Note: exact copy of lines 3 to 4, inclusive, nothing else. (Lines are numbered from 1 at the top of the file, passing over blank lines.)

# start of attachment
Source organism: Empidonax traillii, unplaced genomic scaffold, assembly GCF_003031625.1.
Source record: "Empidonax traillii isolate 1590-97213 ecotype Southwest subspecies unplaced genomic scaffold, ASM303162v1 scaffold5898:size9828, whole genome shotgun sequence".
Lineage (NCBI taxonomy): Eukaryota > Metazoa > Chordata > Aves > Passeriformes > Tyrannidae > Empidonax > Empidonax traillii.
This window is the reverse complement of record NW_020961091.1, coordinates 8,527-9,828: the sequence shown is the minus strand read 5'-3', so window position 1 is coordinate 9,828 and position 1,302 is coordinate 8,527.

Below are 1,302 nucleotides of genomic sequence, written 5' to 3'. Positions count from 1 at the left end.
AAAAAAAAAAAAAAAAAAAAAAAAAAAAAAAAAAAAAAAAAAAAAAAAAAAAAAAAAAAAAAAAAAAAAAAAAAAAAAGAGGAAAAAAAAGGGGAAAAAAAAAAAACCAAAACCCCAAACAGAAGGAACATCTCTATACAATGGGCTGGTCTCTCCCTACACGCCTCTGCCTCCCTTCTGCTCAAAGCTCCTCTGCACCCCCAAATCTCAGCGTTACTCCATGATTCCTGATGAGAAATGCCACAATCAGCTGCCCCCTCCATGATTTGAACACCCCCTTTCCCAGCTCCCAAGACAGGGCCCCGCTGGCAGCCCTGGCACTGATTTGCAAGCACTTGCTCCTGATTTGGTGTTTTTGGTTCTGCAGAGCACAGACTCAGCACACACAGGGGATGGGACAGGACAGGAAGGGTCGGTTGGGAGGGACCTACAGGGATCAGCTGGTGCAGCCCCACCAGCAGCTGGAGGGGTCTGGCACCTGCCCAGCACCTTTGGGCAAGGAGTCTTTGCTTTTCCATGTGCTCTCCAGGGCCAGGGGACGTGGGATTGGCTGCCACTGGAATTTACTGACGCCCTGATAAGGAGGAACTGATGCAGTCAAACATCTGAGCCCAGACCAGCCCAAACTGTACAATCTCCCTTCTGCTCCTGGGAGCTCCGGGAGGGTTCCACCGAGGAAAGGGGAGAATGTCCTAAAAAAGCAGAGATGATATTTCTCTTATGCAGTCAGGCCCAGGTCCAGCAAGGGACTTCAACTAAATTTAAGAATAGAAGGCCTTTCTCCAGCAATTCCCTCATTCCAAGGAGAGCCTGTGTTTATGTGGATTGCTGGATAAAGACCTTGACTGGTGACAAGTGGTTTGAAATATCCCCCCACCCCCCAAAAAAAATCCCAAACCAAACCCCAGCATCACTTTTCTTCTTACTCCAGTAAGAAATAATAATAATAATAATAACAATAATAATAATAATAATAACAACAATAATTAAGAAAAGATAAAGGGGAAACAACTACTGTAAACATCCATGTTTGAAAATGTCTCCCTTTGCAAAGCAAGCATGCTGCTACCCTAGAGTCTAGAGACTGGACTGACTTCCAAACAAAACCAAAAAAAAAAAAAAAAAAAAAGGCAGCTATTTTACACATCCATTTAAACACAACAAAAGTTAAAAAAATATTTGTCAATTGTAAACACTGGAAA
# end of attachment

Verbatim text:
Lineage (NCBI taxonomy): Eukaryota > Metazoa > Chordata > Aves > Passeriformes > Tyrannidae > Empidonax > Empidonax traillii.
This window is the reverse complement of record NW_020961091.1, coordinates 8,527-9,828: the sequence shown is the minus strand read 5'-3', so window position 1 is coordinate 9,828 and position 1,302 is coordinate 8,527.